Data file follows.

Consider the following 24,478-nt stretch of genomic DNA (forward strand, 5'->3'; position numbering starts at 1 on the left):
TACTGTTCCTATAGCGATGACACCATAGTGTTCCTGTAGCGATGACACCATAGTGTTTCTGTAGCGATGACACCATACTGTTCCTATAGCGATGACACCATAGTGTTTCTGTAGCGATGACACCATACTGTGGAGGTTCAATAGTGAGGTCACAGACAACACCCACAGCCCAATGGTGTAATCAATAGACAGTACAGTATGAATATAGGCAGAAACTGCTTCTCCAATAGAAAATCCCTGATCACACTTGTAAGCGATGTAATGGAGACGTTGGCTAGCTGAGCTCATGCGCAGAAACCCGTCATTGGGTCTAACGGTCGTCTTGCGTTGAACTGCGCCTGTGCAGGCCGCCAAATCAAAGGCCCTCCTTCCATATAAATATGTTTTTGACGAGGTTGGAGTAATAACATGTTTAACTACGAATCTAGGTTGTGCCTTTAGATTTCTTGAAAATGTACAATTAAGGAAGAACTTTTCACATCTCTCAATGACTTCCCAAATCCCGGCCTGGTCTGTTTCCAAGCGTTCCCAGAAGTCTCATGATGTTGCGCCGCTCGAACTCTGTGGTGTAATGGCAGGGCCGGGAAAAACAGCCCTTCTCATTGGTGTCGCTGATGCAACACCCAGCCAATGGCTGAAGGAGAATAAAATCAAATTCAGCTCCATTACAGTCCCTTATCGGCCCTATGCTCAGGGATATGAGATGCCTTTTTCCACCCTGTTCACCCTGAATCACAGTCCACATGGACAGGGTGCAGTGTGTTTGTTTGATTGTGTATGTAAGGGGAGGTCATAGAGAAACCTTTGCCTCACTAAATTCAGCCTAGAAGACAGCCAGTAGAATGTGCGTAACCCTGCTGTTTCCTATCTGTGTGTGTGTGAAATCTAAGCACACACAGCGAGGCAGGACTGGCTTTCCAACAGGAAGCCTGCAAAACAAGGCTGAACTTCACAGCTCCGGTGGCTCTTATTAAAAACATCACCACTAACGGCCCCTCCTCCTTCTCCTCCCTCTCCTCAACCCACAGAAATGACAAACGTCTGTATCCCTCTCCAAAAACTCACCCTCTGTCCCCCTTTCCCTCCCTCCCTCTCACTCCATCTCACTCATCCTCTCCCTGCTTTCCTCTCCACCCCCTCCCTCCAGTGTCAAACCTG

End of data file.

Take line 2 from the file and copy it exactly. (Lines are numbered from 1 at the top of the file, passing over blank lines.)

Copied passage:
TACTGTTCCTATAGCGATGACACCATAGTGTTCCTGTAGCGATGACACCATAGTGTTTCTGTAGCGATGACACCATACTGTTCCTATAGCGATGACACCATAGTGTTTCTGTAGCGATGACACCATACTGTGGAGGTTCAATAGTGAGGTCACAGACAACACCCACAGCCCAATGGTGTAATCAATAGACAGTACAGTATGAATATAGGCAGAAACTGCTTCTCCAATAGAAAATCCCTGATCACACTTGTAAGCGATGTAATGGAGACGTTGGCTAGCTGAGCTCATGCGCAGAAACCCGTCATTGGGTCTAACGGTCGTCTTGCGTTGAACTGCGCCTGTGCAGGCCGCCAAATCAAAGGCCCTCCTTCCATATAAATATGTTTTTGACGAGGTTGGAGTAATAACATGTTTAACTACGAATCTAGGTTGTGCCTTTAGATTTCTTGAAAATGTACAATTAAGGAAGAACTTTTCACATCTCTCAATGACTTCCCAAATCCCGGCCTGGTCTGTTTCCAAGCGTTCCCAGAAGTCTCATGATGTTGCGCCGCTCGAACTCTGTGGTGTAATGGCAGGGCCGGGAAAAACAGCCCTTCTCATTGGTGTCGCTGATGCAACACCCAGCCAATGGCTGAAGGAGAATAAAATCAAATTCAGCTCCATTACAGTCCCTTATCGGCCCTATGCTCAGGGATATGAGATGCCTTTTTCCACCCTGTTCACCCTGAATCACAGTCCACATGGACAGGGTGCAGTGTGTTTGTTTGATTGTGTATGTAAGGGGAGGTCATAGAGAAACCTTTGCCTCACTAAATTCAGCCTAGAAGACAGCCAGTAGAATGTGCGTAACCCTGCTGTTTCCTATCTGTGTGTGTGTGAAATCTAAGCACACACAGCGAGGCAGGACTGGCTTTCCAACAGGAAGCCTGCAAAACAAGGCTGAACTTCACAGCTCCGGTGGCTCTTATTAAAAACATCACCACTAACGGCCCCTCCTCCTTCTCCTCCCTCTCCTCAACCCACAGAAATGACAAACGTCTGTATCCCTCTCCAAAAACTCACCCTCTGTCCCCCTTTCCCTCCCTCCCTCTCACTCCATCTCACTCATCCTCTCCCTGCTTTCCTCTCCACCCCCTCCCTCCAGTGTCAAACCTG